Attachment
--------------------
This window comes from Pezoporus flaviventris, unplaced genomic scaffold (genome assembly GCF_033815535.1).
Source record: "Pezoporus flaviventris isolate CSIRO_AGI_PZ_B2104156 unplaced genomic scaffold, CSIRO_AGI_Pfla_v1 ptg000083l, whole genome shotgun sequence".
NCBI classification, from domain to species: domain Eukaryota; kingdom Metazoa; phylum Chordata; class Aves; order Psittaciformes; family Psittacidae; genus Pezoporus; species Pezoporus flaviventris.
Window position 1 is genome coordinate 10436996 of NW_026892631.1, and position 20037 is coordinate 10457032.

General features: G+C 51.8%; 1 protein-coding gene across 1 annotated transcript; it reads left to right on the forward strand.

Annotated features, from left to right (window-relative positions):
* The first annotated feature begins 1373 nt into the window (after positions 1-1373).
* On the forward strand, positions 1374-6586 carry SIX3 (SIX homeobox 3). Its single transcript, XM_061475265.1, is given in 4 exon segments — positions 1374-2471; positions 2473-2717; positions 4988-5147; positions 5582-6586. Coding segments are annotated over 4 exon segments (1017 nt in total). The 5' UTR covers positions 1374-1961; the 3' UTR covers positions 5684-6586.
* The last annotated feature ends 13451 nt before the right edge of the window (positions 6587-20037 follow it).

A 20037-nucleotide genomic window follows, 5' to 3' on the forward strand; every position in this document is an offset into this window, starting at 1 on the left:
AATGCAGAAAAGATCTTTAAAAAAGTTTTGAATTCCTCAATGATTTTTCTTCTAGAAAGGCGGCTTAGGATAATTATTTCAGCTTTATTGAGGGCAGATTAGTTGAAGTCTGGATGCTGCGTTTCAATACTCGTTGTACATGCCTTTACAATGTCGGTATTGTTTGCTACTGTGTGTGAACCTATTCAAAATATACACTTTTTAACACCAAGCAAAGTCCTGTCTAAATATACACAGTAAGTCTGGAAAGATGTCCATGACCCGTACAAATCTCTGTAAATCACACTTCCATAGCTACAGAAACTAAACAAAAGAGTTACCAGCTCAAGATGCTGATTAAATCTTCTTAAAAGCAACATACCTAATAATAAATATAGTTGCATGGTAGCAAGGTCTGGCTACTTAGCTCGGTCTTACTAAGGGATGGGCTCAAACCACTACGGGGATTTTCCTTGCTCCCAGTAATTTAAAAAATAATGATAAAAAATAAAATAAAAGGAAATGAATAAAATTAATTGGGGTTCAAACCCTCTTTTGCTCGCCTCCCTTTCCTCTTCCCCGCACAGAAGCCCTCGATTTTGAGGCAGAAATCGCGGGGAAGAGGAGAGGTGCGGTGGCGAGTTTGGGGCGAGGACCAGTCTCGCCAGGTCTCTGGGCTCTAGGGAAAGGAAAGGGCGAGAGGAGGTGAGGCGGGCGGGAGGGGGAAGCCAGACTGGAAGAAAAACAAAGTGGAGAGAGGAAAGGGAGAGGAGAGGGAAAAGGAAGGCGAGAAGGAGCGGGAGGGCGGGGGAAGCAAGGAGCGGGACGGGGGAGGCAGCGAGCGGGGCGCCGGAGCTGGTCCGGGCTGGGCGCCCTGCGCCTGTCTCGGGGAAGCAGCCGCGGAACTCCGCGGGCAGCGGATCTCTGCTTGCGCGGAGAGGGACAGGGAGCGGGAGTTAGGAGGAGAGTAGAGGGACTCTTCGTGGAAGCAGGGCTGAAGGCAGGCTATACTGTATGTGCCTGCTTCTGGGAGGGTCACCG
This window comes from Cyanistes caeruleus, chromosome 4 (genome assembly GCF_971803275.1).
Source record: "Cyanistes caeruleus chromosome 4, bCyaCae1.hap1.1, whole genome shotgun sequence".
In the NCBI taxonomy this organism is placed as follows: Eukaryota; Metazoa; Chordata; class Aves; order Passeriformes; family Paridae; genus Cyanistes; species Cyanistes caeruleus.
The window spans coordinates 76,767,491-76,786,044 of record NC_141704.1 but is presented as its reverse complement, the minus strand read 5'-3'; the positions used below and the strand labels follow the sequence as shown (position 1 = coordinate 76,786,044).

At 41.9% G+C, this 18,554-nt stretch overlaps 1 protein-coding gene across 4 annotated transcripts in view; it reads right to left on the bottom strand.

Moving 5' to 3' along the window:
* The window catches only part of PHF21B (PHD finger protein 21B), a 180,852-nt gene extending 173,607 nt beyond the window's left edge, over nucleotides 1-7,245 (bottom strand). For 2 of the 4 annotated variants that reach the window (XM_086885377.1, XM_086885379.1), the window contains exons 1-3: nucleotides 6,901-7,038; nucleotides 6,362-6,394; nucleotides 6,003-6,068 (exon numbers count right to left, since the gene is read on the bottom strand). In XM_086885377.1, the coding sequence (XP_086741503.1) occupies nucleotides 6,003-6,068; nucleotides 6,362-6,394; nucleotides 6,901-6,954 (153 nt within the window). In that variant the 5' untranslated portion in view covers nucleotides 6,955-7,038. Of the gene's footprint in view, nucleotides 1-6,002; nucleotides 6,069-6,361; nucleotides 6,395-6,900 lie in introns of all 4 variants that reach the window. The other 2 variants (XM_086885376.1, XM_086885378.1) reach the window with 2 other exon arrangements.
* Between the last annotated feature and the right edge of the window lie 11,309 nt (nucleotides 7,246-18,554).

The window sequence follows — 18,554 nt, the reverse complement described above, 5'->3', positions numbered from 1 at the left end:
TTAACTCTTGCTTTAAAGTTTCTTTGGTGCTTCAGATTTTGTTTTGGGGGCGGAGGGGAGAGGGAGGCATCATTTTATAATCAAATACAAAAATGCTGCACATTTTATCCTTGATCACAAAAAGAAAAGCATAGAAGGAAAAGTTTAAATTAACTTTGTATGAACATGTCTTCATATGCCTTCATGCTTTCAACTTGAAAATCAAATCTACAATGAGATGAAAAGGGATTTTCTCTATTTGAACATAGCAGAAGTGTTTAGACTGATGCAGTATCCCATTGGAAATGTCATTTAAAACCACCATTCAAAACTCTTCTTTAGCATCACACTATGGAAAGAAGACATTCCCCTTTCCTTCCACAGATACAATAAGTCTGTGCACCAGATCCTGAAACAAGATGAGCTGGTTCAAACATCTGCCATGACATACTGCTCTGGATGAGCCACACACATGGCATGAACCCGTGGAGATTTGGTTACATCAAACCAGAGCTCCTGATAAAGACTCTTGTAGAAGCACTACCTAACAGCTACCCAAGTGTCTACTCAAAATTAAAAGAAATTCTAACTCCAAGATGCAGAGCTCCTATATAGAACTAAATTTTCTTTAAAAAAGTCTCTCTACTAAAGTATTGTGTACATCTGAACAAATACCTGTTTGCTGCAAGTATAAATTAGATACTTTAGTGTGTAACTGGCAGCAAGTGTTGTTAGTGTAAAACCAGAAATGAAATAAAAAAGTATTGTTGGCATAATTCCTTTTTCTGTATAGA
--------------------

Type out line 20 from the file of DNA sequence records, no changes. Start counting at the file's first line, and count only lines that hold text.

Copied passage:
The window sequence follows — 18,554 nt, the reverse complement described above, 5'->3', positions numbered from 1 at the left end: